The new Orca-co-pilot promises to go further than MFDs and chartplotters by displaying charts automatically, finding routes and notifying the user of weather changes and challenging situations
Norwegian marine tech start-up Orca has unveiled its first product: The Orca co-pilot, a navigation system for recreational boaters, which the company claims goes one step further than the current crop of MFDs in terms of usability and control.
Orca claims that the Orca co-pilot is able to display marine charts, automatically finds routes with the press of a button, and notifies the user of weather changes and challenging situations in advance with its co-pilot insights.
‘Traditional chartplotters and multi-functional displays haven’t kept up with the expectations of the modern boater. They are difficult to install, difficult to learn, and difficult to use,’ says Orca CEO Jorge Sevillano.
This appears to be the key offering from the Orca co-pilot, stripping away some of the notorious complexity of MFDs to offer a simple, easy-to-use electronic navigation system.
In fact, a look at the functions available does indeed show, that up against some of the most powerful MFDs on the market, the Orca co-pilot is a relatively pared down system.
But the aim is not to produce an MFD that offers all the bells and whistles, rather Orca has set out to create and MFD system that provides everything the average sailor will need in one simple package.
Orca co-pilot core
At the heart of the system is the Orca Core which plugs into a NMEA 2000 backbone via a micro-C connector, allowing access to various NMEA 2000 devices already onboard.
The core contains a 9-axis inertial motion unit, compass, and 10Hz GNSS receiver. This allows the Orca Core to determine your boat’s location and motion with high accuracy and update rate.
Via these, the Orca Core shares location, heading, and boat orientation with the other devices on the network.
Essentially fitting a core, would replace traditional NMEA 2000 GPS and compass units – providing location data for your VHF, autopilot, and similar devices.
The Orca Core broadcasts information from the NMEA 2000 network and its built-in sensors wirelessly too.
Orca co-pilot Display and Mobile apps
The Orca display is essentially the MFD part of the system.
The weather and waterproof 10.1” screen (manufactured by Samsung) is mounted on the boat but can be unplugged from its mounting and used as a wireless tablet while retaining connection with the Orca core – it has a c.8 hour active navigation battery life when unplugged.
If you purchase your own sim card and install it in the display then you will be able to get access to the Orca cloud services allowing the Orca Display to download chart updates, synchronise data and update its software automatically.
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It is access to these cloud services that also provides some of the impressive sounding features: automatically creating a logbook of your trips; providing insight into fuel consumption and efficiency; analysis of boat travel patterns to create recommendations for port entries and other areas that require attentive navigation; plus weather information and automatic routing options such as avoiding real-time rain spots.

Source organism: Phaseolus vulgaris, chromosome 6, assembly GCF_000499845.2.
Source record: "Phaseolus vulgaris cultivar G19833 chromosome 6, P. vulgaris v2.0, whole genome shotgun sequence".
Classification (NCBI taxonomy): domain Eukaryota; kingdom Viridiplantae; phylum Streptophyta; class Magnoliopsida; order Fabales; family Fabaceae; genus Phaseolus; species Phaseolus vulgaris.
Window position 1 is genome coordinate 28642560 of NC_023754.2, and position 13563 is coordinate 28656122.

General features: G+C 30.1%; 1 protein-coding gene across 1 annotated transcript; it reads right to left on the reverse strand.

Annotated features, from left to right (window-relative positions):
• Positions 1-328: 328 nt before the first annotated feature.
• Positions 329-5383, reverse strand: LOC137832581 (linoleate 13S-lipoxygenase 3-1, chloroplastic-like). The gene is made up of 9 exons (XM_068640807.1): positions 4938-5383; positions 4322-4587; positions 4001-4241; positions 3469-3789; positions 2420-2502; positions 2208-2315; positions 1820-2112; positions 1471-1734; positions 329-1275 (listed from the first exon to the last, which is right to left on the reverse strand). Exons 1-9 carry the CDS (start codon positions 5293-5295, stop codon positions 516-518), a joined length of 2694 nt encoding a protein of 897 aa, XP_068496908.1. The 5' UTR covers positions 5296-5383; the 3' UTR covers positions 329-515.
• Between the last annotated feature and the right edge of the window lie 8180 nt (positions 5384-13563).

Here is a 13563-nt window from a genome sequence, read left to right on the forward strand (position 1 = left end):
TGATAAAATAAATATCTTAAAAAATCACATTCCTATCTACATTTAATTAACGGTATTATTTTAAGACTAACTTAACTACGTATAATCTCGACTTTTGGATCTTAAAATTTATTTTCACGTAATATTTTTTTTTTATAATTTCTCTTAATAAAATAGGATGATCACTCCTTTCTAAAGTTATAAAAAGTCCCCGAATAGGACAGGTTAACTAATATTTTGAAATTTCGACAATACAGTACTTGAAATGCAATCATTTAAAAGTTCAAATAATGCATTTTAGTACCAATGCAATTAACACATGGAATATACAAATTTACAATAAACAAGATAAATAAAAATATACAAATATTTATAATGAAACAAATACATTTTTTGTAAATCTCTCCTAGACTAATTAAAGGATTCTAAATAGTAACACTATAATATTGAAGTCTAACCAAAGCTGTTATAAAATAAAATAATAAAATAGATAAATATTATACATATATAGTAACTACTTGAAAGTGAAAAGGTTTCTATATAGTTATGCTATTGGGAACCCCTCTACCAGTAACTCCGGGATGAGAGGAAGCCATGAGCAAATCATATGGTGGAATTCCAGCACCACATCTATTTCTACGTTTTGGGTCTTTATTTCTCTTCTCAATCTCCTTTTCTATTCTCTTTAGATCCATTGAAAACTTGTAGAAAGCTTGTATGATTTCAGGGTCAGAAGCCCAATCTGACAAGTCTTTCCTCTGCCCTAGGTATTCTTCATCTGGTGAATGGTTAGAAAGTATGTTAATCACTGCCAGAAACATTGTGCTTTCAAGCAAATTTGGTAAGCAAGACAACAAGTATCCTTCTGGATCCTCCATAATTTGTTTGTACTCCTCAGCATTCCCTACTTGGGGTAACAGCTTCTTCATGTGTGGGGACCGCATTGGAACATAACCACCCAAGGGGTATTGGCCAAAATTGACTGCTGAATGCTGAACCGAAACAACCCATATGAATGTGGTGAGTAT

Additionally there is also an Orca co-Pilot app, which can be used in conjunction with the Orca Core and cloud services, offering much of the same functionality as the Orca Display on your own (Android or iOS) tablet or smartphone.
This means you can potentially use the Core with your own screen or if you opt for both your own screen can operate as a repeat screen onboard. The apps can also be used for route planning away from the boat with route plans etc. automatically uploaded to the Core onboard via the cloud.
What do we think?
On the one hand many of us have struggled with the usability of MFDs and if the Orca co-pilot does provide an easy to use, simplified system then that would be a very good thing indeed for some sailors.
However, this simplicity does come at the cost of functionality.
It does not appear that some detailed functions that appear on other MFDs, such as laylines, are available.
Of course many of us do not use the full functionality of our MFDs, so if you’re the sort of sailor that wants and easy to use system with functionality designed around making pilotage simple then perhaps this could be for you.
The two big drawbacks we can see are that, many of the standout features such as live weather information will require an active cellular connection – though charts are saved and route plans can be saved ahead of time.
So for those heading away from the coast, then the Orca co-pilot quickly becomes a simplified MFD – as compared to other units on the market.
Again if you are buying it purely for the offer of a better user experience this would not be a major problem.
The access to cloud services does come at a cost too.
The Orca subscription is priced at €120 per year, and gives access to: Continuous chart updates; Advanced weather forecasts and monitoring services; Cloud-powered automatic routing; Cross-device synchronisation and trip analytics.
The Orca Display Kit (Orca Core and display): €1499
Orca Core: €449
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